Strap yourself in and enjoy the ride – here we reveal the best locations in NZ for bucket-list-worthy extreme sports.
It’s no secret that the Kiwis host some of the best extreme sports on the planet – and in some cases, also invented them!
Here we reveal what to do and where to go to get your bucket-list thrills and spills.
Starting in the north and travelling south:
Zorbing in Rotorua
A truly original New Zealand creation is zorb globe riding. That is, rolling down a hill in a large inflatable globe. And the Kiwi city that lays claim to establishing the first zorbing site is Rotorua, situated in the Bay of Plenty region in the far north of the North Island.
To experience the original, Zorb Rotorua offers two ride types: a wet and dry ride – as well as a menu of track options.
Available every day in all weather conditions, for anyone aged over six years, it’s a dependable activity to pencil into your itinerary.
Caving in Waitomo Caves
While New Zealand is home to many caves and even more ways to experience them, the best-known caving area is just south-west of Rotorua: the Waitomo Caves in the North Island’s Waikato region.
Here there are caves you can walk, climb, squeeze and abseil through.
There’s even caves with thousands of glowworms, each radiating their own little light in the darkness – a spectacle best seen in a boat ride underneath the canopy of their glow.
However the most adventurous option is blackwater rafting; that is floating, swimming and squeezing through the cave canals. This is the only way you can access the unrivalled Ruakuri Cave.
Whitewater rafting through Rangitata Gorge
New Zealand’s towering mountains, coupled with its generous rainfall, means there’s no shortage of world-class whitewater rafting sites across both the North and South Islands.
However, one of the best rafting destinations (which also caters for beginners) between October and May is Rangitata Gorge – about 150 kilometres west of Christchurch at the base of the majestic Southern Alps.
Once equipped with all the necessary training and skills, you can paddle your way through this wild canyon, amongst its towering rapids, tight gaps and rocky outcrops.
The route ranges between grades 1 to 5, meaning there are some sections best suited to advanced rafters. But fear not, as when it gets too rough you can just hop out and walk to the next section.
At the end, the adrenaline continues with an optional cliff jump into the water, the highest at 10 metres high.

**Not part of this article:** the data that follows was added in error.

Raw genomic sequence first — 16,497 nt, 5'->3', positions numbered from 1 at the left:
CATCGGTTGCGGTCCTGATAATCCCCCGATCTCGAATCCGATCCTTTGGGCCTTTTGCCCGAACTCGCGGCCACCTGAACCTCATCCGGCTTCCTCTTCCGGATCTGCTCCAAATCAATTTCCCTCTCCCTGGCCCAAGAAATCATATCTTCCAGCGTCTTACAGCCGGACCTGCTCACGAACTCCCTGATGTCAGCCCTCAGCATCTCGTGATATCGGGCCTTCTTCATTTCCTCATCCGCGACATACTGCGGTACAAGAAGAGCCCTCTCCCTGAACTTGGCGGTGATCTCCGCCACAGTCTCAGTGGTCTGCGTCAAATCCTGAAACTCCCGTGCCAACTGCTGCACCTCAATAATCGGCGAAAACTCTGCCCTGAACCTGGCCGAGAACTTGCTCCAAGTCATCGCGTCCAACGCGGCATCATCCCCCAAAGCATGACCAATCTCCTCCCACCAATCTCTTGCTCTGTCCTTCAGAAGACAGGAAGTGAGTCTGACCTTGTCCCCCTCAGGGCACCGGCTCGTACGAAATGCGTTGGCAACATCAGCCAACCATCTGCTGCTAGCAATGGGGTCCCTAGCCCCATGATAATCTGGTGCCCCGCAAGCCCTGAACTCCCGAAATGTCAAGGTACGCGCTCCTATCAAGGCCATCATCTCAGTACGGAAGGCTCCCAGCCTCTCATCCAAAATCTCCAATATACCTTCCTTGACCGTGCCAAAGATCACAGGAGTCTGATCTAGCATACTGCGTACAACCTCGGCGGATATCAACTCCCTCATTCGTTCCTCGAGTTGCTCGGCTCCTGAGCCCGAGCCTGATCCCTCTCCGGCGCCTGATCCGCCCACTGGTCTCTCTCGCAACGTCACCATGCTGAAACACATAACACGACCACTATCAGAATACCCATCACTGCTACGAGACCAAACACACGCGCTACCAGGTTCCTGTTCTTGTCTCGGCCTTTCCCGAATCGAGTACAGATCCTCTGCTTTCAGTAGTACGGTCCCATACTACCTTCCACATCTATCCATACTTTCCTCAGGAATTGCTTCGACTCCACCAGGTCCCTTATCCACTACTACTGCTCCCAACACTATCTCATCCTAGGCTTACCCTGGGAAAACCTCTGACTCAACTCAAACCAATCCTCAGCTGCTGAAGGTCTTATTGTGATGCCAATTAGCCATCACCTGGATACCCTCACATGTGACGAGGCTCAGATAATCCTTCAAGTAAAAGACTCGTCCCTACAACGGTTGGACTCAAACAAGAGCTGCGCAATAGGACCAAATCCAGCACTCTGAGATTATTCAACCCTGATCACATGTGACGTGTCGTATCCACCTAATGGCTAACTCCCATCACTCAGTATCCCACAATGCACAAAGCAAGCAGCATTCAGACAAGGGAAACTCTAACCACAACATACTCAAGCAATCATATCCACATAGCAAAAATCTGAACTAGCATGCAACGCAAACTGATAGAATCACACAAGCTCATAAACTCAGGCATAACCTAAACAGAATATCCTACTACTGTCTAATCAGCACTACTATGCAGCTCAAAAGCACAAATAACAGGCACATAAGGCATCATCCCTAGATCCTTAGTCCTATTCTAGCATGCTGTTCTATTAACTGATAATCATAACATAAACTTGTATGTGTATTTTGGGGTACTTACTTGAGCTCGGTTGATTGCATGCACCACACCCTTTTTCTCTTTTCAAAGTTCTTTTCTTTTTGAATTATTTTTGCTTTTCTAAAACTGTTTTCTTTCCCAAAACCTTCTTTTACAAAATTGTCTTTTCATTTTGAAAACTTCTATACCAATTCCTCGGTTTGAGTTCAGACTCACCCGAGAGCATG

Skydiving over Lake Wanaka
New Zealand’s otherworldly landscape takes on a whole new dimension when you’re looking down from a bird’s-eye view.
And the best place (and subsequently one of the most popular places) to do just that is over South Island’s Lake Wanaka – situated about 400 kilometres south-west of Christchurch.
Literally topping all other skydive options across New Zealand, Lake Wanaka is the only location where you can dive from a whopping 15,000 feet above the earth (as opposed to the usual 12,000 feet).
Matching the fear factor is the literally breathtaking panoramic views over Mount Cook, Mount Aspiring, the world-heritage-listed Aspiring National Park rainforest and, of course, Lake Wanaka.
Bungy jumping near Queenstown
Extreme sports in New Zealand are synonymous with bungy jumping, and rightly so.
This heart-stopping experience that thousands of travellers tick off their bucket list every year was in fact developed and commercialised by a couple of Kiwis – AJ Hackett and Henry van Asch in the 1980s.
Today you can take the plunge all around NZ, from bridges, rail viaducts, cliffside platforms and even stadium roofs.
However it is ‘The Nevis’ bungy that is the Holy Grail of bungy jumps, situated 45 minutes outside of Queenstown and about one hour southwest from Wanaka.
Set an epic 134 metres above the Nevis River, it holds the title of highest bungy in New Zealand – a truly once in a lifetime experience.
Alternatively, try the ‘canyon swing’ over the Shotover River, which is just 15 minutes outside of Queenstown.
Here you stand on the edge of a cliff, up to 109 metres above the river, before jumping and freefalling for about 60 metres before the harness and attached cables swing you like a pendulum across the river.